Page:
# Euler 035 - counting circular primes

How many circular primes (primes that when rotated are still primes) are there below one million?

See Problem 20.

Again, this rescues a lot of code from previous problems, but the solution is less than perfect. The Euler guidelines say that every problem should be computable within a minute, but despite much tweaking, this solution takes significantly longer.

For speed, primes should be generated only once, for which we use a classic sieve:

```def iter_primes (n):
"""
After `Tim Hochberg <http://aspn.activestate.com/ASPN/Cookbook/Python/Recipe/117119>`__.
"""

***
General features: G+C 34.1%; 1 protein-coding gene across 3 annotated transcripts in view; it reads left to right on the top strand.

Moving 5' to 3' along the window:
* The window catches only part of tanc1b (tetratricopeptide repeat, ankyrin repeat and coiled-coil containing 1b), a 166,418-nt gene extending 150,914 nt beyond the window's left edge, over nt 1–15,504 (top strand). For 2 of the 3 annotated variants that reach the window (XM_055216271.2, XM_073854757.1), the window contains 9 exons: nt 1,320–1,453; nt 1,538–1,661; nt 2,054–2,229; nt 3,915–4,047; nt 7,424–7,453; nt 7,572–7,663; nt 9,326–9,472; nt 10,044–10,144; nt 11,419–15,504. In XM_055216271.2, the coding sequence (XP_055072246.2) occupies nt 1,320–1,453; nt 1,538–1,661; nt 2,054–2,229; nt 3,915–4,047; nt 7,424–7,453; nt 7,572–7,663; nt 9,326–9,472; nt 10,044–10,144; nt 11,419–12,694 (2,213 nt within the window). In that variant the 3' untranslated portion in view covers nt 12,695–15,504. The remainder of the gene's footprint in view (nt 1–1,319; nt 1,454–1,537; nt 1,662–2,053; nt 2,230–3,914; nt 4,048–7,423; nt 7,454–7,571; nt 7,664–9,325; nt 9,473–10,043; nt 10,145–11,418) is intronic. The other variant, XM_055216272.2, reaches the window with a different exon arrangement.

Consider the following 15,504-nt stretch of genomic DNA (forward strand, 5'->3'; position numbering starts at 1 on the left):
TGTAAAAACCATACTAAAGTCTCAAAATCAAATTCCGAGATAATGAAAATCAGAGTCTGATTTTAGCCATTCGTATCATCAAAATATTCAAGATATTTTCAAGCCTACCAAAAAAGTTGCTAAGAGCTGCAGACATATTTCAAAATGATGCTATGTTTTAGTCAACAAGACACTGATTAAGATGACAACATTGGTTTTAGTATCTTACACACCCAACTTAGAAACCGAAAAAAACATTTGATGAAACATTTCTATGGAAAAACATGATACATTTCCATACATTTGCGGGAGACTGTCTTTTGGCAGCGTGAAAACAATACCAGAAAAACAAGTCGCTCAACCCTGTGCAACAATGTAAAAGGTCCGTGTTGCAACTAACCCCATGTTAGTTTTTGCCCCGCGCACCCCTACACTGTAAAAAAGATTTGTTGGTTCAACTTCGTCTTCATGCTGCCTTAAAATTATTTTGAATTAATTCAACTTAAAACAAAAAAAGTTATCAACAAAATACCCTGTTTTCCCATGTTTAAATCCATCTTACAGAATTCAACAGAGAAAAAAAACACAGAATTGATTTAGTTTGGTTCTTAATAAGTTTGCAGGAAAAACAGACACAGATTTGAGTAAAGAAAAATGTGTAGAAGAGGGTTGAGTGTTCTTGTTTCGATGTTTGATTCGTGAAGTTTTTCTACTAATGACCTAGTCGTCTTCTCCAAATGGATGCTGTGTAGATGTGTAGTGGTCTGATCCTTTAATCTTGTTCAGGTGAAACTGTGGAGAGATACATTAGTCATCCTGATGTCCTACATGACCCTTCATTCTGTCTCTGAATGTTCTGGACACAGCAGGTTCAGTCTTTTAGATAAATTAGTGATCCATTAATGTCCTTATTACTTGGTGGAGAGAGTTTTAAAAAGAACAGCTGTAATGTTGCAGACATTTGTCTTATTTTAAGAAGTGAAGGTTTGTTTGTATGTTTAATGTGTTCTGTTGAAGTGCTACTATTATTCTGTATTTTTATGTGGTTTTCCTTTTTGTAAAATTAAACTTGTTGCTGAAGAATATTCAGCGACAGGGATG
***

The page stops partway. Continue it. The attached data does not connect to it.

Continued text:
yield 2
D = {}
q = 3
while (q <= n):
p = D.pop (q, 0)
if p:
x = q + p
while x in D:
x += p
D[x] = p
else:
yield q
D[q*q] = 2*q
q += 2
```

We then accumulate all the primes below a million (which takes only a few seconds):

```all_primes = []
for x in iter_primes (1000000):
all_primes.append (x)
```

And then check every prime. Each prime is rotated and checked to see if it is in the list of primes:

```circ_primes = []
for x in all_primes:
pstr = str (x)
is_circular = True
for y in iter_rotate_seq (pstr):
if (y == pstr):
continue
else:
n = int (''.join (y))
if (n not in all_primes):
is_circular = False
break
if (is_circular):
print x
circ_primes.append (x)
print "Length:", len (circ_primes)
```

iter_rotate_seq is a simple function that produces every rotation of a sequence. Note that the first rotation is a move of 0, giving the original sequence:

```def iter_rotate_seq (seq):
for i in range (len (seq)):
yield seq[i:] + seq[:i]
```

The answer is 55. Computation time is 261.6 seconds.